The earlier plan was opposed by numerous environmental groups and residents due to its heavy reliance on structural engineered measures, including storm surge barrier gates at Wiggins and Doctors Pass, seawalls along key roadways, and miles of beach nourishment, reinforcing dunes and berms. It also excluded structural protections on Marco Island and in the Pelican Bay area, leaving some residents concerned that their vulnerability was not being addressed. Opponents noted that the study failed to properly assess the impacts of gates and walls impounding freshwater from inland precipitation; the economic impacts on fisheries and tourism; and the environmental impacts on turtle nesting, aquatic species, and water quality. In a new plan, they’d like USACE to start off with nature-based approaches, perhaps employing less obtrusive hardening structures and more non-structural approaches to address the residual risk to buildings and assets. 



A Second Take


The USACE hosted twenty hours of CRMS charrettes from April 24-27, 2023  to utilize the expertise, knowledge, and feedback of the participants gathered to discuss pros and cons of a variety of proposed alternatives.  While the resilience tools like storm gates and flood walls were still on the table at the same locations, the USACE encouraged the County to request that the scope be expanded to include compounded flooding using Section 8106 of the Water Resources Development Act.  The charrette included a presentation from the Corps’ Engineering with Nature Team, hopefully suggesting that green, or green/gray infrastructure alternatives would be proposed and evaluated.  Charrette participants were afforded the opportunity to work in teams and offer alternative interventions in each of the six planning areas, including preferences for non-structural alternatives and enhancements that might fall out of the Corps’ mandate, but would yield more comprehensive resilience and have social and environmental benefits.  With regard to alternative plans, a new framework based on maximizing different types of benefits is proposed.  A mix of projects/interventions could maximize Economic Benefits, Environmental & Social Benefits, Life Safety Benefits, and Local Preferences, or just focus on non-structural approaches.  This would also allow unique combinations of projects and approaches to be encompassed in each alternative to be evaluated.  It is both more flexible and nuanced.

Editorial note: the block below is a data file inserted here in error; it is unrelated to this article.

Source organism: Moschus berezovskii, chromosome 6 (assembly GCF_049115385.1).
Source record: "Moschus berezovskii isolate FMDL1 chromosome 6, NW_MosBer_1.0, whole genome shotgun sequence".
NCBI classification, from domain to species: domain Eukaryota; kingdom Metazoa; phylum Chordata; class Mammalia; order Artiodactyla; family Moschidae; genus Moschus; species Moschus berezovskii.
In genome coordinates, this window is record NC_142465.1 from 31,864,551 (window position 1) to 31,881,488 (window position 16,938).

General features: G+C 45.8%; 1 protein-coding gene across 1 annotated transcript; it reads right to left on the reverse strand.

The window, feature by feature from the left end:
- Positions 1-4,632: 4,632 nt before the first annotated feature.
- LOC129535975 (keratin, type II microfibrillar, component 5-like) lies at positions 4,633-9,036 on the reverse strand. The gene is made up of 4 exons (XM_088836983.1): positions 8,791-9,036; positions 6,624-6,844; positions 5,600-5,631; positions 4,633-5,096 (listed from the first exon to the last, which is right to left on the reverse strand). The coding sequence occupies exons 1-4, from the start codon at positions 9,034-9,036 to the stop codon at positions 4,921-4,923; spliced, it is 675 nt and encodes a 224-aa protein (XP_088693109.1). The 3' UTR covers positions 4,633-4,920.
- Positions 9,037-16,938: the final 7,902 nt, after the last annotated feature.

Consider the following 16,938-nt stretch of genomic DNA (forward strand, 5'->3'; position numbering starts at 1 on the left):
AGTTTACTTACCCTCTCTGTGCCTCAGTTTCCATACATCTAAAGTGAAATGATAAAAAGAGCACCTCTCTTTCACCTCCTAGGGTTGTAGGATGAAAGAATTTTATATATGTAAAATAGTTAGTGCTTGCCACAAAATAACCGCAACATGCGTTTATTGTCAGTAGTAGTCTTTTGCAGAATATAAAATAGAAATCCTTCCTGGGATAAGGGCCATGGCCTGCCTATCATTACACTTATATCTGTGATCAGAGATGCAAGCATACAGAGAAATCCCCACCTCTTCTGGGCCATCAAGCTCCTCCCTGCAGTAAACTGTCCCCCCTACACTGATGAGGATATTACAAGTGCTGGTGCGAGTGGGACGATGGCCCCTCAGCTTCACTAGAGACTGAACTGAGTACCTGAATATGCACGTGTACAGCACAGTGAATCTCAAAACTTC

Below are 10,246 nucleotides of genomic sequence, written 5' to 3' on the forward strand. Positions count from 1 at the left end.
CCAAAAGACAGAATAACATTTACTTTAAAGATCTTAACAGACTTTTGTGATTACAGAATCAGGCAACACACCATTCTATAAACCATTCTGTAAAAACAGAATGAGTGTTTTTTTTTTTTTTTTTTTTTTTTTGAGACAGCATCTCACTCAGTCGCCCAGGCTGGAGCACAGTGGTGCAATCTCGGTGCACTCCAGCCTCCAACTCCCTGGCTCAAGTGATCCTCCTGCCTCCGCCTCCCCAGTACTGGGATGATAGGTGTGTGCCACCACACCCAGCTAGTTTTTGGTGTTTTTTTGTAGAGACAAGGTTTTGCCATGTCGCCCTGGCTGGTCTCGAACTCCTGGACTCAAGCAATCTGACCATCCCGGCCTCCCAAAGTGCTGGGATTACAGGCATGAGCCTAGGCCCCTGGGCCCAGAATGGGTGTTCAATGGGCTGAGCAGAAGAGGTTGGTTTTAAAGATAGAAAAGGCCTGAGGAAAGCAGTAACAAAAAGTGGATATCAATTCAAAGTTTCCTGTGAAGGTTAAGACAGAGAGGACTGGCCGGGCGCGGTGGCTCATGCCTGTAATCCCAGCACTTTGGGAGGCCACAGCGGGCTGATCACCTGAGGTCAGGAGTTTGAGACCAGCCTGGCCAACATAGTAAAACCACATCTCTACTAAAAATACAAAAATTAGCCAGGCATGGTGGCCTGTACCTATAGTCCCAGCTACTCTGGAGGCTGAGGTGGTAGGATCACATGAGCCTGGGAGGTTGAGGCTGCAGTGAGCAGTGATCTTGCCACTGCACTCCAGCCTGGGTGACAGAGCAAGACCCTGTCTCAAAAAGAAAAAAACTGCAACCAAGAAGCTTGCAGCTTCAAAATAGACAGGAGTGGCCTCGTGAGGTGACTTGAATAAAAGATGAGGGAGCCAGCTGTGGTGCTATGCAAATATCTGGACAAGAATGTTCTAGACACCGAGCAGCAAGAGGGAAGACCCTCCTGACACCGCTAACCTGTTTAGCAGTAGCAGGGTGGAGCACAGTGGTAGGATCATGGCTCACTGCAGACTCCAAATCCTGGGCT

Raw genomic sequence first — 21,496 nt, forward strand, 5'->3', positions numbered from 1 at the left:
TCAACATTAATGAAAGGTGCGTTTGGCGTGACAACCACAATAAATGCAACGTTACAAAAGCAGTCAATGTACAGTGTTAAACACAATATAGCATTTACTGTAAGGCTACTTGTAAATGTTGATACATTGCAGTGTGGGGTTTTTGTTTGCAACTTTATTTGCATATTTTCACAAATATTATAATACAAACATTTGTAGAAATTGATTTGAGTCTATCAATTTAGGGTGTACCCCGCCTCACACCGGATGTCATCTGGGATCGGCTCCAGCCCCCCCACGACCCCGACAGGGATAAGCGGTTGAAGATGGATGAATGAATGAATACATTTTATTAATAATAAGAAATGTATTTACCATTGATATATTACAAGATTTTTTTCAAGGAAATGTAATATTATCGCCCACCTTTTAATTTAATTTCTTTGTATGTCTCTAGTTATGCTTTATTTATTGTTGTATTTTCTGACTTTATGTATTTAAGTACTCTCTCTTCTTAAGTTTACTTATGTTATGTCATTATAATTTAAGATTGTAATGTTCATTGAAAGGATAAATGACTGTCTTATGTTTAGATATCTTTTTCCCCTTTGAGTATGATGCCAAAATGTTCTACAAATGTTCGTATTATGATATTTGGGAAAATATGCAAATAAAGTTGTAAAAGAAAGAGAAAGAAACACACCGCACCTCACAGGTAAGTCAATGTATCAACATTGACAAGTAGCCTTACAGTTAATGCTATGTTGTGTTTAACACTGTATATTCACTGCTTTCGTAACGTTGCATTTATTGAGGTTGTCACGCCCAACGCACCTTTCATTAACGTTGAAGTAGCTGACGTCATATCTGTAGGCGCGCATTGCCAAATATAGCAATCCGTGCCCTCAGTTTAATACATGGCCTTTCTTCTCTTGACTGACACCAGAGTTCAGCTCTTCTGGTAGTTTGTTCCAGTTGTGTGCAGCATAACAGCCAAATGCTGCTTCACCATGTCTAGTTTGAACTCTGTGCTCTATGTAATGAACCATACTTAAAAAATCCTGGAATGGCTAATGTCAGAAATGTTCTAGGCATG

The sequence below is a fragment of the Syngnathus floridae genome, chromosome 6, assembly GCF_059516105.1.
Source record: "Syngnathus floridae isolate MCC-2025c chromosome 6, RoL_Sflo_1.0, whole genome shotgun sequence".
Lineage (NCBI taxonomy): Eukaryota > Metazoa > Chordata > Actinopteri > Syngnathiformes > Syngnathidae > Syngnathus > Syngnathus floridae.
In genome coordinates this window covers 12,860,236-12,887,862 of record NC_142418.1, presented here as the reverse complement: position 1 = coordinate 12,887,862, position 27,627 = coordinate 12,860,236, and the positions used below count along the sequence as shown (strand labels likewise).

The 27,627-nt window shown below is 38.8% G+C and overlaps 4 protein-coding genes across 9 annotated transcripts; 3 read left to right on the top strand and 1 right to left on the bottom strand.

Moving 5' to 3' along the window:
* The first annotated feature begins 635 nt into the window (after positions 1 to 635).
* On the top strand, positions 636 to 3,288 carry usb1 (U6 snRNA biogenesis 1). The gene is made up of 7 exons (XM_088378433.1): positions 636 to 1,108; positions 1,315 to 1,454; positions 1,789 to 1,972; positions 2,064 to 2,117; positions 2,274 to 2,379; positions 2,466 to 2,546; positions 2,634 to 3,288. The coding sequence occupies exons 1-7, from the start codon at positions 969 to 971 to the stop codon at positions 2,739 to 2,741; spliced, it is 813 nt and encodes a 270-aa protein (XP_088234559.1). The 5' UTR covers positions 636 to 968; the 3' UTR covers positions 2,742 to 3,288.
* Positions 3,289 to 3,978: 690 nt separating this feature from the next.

We are at the start of a new 3-year feasibility study period, and the first step is the current NEPA scoping phase, where the public can submit comments and concerns to be evaluated and addressed in plan development and environmental review.  Growing Climate Solutions urges everyone to submit their comments in writing by June 7th.



Collier County has also created a task force to work alongside the USACE and plans to make these meetings open to the public.  We encourage Collier residents to attend the meetings and follow the progress and deliberations. There is an excellent opportunity for Collier County to benefit from federal support of resiliency objectives. Collaborating with the Corps to fashion an outstanding plan has great potential to make Collier County a leader in coastal resilience and a model for Florida and the nation.



Other Links


DVIDS – Video – USACE Works to Re initiate Collier County CSRM ( ACOE and Gary McAlpin

Jan 2023 ACOE BCC Presentation PowerPoint Presentation (

Home Page – Engineering With Nature (

International Guidelines on Natural and Nature-Based Features for Flood Risk Management by US Army Engineer Research and Development Center – Issuu